, NAIROBI, Kenya, Sept 2 – The government has gone back to the drawing board to find a way of decongesting the Capital City after Public Service Vehicles (PSVs) operators defied a directive to terminate their trips outside the Central Business District (CBD).
Deputy Prime Minister and Minister of Local Government Musalia Mudavadi said on Wednesday that there was need for further consultation on the matter.
“There are those who feel that consultation levels were not sufficient so we have called for more consultation to reach an amicable solution so that we can move forward,” the DPM said.
There is no time frame set for the exercise.
The Nairobi City Council through Mayor Geoffrey Majiwa had two weeks ago announced that PSVs would be relocated to Westlands, Kariokor, Central Park and Railway bus termini in a bid to decongest the CBD.
He had then said the only vehicles that would operate in the City Centre would include City Hoppas, the Kenya Bus Service (KBS) and the Double M services. However, they would terminate their journeys at the Central Bus Station.
Other vehicles were to have designated bus-stops outside the City Centre.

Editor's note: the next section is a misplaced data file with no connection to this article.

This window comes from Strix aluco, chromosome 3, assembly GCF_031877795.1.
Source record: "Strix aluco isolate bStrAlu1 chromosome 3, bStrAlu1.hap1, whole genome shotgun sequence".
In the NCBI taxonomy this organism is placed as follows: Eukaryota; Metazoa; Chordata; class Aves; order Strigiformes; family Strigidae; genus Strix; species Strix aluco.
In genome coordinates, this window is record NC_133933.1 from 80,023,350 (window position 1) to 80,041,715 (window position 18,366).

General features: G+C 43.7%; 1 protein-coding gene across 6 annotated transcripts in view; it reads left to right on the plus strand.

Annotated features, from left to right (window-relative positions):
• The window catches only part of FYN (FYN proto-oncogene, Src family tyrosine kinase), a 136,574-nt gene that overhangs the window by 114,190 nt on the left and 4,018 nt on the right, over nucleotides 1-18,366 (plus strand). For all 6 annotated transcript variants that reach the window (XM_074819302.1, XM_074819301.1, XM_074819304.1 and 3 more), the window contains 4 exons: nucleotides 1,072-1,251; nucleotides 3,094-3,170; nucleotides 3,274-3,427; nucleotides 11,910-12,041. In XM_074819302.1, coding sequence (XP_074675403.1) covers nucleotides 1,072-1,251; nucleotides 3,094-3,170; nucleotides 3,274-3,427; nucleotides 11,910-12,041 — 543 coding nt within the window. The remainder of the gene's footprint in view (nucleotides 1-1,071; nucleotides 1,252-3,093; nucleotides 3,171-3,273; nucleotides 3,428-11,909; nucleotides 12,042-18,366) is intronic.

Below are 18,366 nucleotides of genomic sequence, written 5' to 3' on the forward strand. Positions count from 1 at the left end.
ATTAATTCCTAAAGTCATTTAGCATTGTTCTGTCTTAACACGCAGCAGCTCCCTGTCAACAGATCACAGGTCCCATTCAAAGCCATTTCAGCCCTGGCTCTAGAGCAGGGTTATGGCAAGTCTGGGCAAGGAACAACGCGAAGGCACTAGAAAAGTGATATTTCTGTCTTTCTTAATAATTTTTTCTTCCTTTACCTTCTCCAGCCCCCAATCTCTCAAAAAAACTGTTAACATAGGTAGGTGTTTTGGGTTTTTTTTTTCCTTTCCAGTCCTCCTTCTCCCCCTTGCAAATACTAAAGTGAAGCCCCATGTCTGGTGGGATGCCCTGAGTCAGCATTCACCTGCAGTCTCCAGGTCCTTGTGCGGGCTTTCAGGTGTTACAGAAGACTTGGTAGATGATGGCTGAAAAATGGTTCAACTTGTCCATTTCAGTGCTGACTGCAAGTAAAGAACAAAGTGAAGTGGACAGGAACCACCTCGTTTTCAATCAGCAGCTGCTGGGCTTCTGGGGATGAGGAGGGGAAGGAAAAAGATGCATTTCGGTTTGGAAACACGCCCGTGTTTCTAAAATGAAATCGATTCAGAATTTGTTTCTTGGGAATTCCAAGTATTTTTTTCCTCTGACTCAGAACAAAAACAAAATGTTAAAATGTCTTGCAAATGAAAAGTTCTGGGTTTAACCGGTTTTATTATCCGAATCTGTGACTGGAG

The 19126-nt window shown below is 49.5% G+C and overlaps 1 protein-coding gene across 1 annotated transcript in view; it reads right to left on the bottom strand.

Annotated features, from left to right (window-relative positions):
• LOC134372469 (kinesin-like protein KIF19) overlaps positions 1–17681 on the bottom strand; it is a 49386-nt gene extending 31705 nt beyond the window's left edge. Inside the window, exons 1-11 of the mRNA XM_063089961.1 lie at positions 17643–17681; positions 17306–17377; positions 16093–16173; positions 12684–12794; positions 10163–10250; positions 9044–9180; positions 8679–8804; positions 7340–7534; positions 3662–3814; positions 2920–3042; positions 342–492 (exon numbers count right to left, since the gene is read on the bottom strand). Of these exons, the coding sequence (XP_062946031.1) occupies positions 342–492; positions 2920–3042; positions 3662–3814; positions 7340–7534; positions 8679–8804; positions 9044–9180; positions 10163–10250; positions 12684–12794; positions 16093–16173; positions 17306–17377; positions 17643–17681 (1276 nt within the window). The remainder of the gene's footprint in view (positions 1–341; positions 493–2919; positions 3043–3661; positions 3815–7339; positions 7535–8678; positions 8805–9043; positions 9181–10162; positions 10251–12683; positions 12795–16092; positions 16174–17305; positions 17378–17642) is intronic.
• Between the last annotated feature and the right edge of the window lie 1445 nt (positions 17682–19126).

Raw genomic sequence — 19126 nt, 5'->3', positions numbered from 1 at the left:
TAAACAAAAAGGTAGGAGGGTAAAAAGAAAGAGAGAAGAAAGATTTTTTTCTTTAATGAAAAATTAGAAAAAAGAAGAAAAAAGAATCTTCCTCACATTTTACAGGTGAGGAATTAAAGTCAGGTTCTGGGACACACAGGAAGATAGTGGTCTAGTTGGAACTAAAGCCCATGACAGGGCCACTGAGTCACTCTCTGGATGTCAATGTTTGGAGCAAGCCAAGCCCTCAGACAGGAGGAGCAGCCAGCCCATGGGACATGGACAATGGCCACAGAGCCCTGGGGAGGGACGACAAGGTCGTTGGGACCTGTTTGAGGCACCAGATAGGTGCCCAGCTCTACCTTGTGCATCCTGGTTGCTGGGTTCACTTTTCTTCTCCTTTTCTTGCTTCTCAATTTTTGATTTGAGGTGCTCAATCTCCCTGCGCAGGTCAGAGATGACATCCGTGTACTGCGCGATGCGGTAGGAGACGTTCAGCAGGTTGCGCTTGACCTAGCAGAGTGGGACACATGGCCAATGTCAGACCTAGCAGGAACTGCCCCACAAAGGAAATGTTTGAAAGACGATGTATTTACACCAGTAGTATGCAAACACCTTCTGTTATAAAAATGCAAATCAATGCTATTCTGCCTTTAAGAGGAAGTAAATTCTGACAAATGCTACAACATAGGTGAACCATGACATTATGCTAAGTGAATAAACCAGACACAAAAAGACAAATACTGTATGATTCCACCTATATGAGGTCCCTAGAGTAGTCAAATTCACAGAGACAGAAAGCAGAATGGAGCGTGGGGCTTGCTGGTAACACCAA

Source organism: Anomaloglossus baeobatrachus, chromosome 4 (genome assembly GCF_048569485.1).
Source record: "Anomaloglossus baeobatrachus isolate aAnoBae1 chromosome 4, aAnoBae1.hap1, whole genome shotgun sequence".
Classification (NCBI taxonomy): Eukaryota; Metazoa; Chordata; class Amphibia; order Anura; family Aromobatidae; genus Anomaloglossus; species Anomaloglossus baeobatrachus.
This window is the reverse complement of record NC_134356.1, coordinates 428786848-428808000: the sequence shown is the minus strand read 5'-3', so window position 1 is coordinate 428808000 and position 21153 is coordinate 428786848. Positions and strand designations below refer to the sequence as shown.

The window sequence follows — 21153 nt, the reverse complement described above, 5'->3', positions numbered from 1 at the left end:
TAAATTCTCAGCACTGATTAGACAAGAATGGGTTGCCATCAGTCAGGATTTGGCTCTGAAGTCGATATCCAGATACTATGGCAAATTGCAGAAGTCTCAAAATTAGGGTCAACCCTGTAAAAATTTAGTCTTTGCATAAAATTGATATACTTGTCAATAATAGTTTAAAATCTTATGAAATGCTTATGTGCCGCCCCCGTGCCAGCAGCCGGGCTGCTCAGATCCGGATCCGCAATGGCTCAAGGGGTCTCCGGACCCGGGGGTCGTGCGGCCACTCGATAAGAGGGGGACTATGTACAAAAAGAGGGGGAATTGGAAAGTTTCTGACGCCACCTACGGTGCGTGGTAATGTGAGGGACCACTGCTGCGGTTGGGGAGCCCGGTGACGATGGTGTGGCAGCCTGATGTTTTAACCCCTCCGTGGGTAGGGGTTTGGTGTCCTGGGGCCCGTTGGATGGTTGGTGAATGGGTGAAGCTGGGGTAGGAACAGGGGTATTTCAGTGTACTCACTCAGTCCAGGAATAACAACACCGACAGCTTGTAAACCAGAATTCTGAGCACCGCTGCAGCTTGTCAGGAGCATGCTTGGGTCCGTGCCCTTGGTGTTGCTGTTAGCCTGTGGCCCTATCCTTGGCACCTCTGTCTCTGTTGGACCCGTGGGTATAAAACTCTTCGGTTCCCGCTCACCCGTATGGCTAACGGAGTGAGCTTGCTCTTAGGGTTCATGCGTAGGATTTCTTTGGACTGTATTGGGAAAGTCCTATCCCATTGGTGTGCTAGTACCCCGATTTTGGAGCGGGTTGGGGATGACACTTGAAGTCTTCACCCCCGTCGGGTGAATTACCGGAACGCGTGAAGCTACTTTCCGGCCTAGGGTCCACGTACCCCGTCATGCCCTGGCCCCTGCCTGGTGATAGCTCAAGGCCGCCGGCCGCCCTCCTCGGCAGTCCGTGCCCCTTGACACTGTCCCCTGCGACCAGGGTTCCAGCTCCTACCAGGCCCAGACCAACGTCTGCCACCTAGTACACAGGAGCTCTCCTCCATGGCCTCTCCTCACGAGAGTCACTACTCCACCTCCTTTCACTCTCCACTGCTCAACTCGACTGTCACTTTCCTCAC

Speaking at a ceremony to sign performance contracts for local authorities, Mr Mudavadi also said that the parking fees would not be reviewed any time soon as had been earlier indicated by the Nairobi Metropolitan Ministry.
“If it was to be reviewed it would come to my desk for gazettement and that has not happened and you remember its only a few months ago that we reviewed the parking fees so as it stands now it remains as it is,” he said.
Nairobi Metropolitan Minister Njeru Githae had suggested another increment of the parking fees to ease congestion in the city, reducing the private vehicles that come into the CBD.
The Local Government Minister also defended the street lighting programme and said the Nairobi City Council was doing its best to keep the city well lit.
“If you drive around you will find that there are so many places where street lighting is taking place. Part of the reason why the lights may not be on is sometimes because of black outs in certain areas,” Mr Mudavadi said.
“But it is true there could be a shortage in other areas but these are technical issues which can be handled but in terms of improvement many other streets are being lit,” he added.